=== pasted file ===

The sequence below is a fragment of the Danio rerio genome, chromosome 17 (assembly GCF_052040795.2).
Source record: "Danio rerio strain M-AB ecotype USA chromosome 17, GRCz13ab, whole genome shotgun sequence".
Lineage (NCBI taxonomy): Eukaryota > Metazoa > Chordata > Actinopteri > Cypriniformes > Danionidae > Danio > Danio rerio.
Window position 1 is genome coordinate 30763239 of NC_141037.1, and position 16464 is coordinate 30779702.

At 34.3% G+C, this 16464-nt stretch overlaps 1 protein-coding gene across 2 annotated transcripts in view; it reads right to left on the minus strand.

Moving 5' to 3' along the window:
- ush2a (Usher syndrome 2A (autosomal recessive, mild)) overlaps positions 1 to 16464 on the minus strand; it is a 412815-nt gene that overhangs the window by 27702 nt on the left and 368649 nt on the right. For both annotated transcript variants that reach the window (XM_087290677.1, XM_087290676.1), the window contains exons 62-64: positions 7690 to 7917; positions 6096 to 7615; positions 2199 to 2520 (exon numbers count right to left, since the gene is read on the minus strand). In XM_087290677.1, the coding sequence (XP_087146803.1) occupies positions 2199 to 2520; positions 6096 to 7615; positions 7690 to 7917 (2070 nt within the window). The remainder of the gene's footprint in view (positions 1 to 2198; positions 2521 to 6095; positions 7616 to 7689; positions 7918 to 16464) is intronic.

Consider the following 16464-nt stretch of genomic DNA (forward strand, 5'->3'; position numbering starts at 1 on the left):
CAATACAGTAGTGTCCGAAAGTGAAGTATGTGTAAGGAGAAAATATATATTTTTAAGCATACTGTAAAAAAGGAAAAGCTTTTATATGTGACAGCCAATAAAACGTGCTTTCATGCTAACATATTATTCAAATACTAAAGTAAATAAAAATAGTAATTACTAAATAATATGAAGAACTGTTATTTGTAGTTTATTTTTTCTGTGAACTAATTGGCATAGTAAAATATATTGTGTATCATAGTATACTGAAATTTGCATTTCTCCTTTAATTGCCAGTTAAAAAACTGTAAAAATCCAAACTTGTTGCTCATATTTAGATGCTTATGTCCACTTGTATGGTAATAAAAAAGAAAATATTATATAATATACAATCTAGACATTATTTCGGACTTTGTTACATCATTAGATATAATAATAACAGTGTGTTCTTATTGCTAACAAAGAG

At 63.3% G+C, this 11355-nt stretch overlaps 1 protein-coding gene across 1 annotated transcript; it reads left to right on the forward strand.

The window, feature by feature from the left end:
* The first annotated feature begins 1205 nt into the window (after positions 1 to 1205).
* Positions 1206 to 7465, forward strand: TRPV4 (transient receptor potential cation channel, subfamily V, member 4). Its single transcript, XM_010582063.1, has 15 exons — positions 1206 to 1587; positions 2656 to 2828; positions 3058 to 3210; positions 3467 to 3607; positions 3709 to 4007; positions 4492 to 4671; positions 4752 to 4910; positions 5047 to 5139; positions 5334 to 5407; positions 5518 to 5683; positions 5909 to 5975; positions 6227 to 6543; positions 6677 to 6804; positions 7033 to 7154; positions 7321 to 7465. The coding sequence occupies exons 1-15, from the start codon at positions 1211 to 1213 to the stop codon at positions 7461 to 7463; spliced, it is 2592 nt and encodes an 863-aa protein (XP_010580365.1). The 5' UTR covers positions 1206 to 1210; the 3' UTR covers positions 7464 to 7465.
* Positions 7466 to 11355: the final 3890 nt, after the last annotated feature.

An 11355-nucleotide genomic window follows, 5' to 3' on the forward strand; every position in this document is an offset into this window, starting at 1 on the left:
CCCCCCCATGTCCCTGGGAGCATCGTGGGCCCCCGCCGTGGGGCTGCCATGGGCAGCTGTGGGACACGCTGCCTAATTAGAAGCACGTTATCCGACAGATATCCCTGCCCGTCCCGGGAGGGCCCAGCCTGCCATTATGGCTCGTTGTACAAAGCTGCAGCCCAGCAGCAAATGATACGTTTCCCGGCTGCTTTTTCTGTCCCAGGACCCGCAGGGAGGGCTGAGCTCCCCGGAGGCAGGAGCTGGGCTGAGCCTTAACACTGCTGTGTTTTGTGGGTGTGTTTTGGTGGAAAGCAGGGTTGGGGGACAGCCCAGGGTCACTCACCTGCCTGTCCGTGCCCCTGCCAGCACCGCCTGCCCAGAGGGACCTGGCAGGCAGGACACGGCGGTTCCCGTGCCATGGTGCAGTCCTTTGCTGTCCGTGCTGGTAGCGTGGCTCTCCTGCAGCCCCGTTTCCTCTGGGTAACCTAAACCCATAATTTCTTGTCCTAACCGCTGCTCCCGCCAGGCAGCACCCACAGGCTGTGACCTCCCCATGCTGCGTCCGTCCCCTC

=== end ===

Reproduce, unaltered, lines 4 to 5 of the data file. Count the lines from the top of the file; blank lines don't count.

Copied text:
Window position 1 is genome coordinate 30763239 of NC_141037.1, and position 16464 is coordinate 30779702.

At 34.3% G+C, this 16464-nt stretch overlaps 1 protein-coding gene across 2 annotated transcripts in view; it reads right to left on the minus strand.